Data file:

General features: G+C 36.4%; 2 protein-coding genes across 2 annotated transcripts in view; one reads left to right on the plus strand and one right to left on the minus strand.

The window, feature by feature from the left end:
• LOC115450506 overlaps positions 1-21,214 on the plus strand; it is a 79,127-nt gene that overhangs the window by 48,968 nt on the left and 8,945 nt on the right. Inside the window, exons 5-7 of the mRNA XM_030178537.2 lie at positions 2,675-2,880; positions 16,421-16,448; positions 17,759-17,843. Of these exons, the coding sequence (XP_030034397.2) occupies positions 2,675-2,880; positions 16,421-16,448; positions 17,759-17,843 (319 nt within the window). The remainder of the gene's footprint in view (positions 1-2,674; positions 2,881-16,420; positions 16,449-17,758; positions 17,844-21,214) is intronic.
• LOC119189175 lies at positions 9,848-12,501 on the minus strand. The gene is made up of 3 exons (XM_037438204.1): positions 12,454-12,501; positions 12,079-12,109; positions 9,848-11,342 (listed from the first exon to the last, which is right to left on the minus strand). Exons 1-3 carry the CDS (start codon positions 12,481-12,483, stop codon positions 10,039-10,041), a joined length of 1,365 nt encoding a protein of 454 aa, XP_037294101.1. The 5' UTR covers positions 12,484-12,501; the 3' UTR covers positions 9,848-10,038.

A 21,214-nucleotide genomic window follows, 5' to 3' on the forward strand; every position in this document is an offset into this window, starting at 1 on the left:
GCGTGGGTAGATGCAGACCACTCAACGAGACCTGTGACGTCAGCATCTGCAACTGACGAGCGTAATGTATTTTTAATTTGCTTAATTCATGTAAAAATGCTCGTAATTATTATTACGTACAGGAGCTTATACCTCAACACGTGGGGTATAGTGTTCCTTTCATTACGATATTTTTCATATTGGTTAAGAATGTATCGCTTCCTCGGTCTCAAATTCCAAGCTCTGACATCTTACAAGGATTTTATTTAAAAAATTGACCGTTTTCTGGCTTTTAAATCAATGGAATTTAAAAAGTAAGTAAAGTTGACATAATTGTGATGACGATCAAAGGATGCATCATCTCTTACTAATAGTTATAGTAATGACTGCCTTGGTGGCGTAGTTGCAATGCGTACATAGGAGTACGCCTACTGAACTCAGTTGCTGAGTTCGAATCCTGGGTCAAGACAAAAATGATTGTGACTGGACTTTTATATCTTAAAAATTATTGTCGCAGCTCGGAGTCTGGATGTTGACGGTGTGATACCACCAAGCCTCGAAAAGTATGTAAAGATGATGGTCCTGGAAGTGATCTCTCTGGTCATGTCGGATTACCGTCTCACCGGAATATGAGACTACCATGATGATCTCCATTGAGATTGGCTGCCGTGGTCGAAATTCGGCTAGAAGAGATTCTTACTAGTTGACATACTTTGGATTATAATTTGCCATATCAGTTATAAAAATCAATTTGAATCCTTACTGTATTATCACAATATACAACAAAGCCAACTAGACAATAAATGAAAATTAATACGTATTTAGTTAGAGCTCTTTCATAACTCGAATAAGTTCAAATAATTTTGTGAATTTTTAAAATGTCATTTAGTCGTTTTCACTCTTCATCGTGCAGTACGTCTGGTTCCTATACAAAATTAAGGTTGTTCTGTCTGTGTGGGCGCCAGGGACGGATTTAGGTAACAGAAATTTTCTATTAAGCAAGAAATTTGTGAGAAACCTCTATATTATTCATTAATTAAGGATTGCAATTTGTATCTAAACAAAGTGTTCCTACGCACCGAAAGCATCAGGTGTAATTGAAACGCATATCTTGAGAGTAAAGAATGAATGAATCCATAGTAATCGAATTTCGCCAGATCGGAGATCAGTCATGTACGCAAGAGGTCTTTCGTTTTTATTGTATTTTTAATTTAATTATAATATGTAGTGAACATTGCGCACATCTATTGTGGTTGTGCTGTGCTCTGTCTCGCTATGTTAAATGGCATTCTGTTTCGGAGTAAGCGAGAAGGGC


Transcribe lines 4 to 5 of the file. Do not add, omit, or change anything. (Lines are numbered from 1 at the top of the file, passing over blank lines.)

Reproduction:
• LOC119189175 lies at positions 9,848-12,501 on the minus strand. The gene is made up of 3 exons (XM_037438204.1): positions 12,454-12,501; positions 12,079-12,109; positions 9,848-11,342 (listed from the first exon to the last, which is right to left on the minus strand). Exons 1-3 carry the CDS (start codon positions 12,481-12,483, stop codon positions 10,039-10,041), a joined length of 1,365 nt encoding a protein of 454 aa, XP_037294101.1. The 5' UTR covers positions 12,484-12,501; the 3' UTR covers positions 9,848-10,038.

A 21,214-nucleotide genomic window follows, 5' to 3' on the forward strand; every position in this document is an offset into this window, starting at 1 on the left: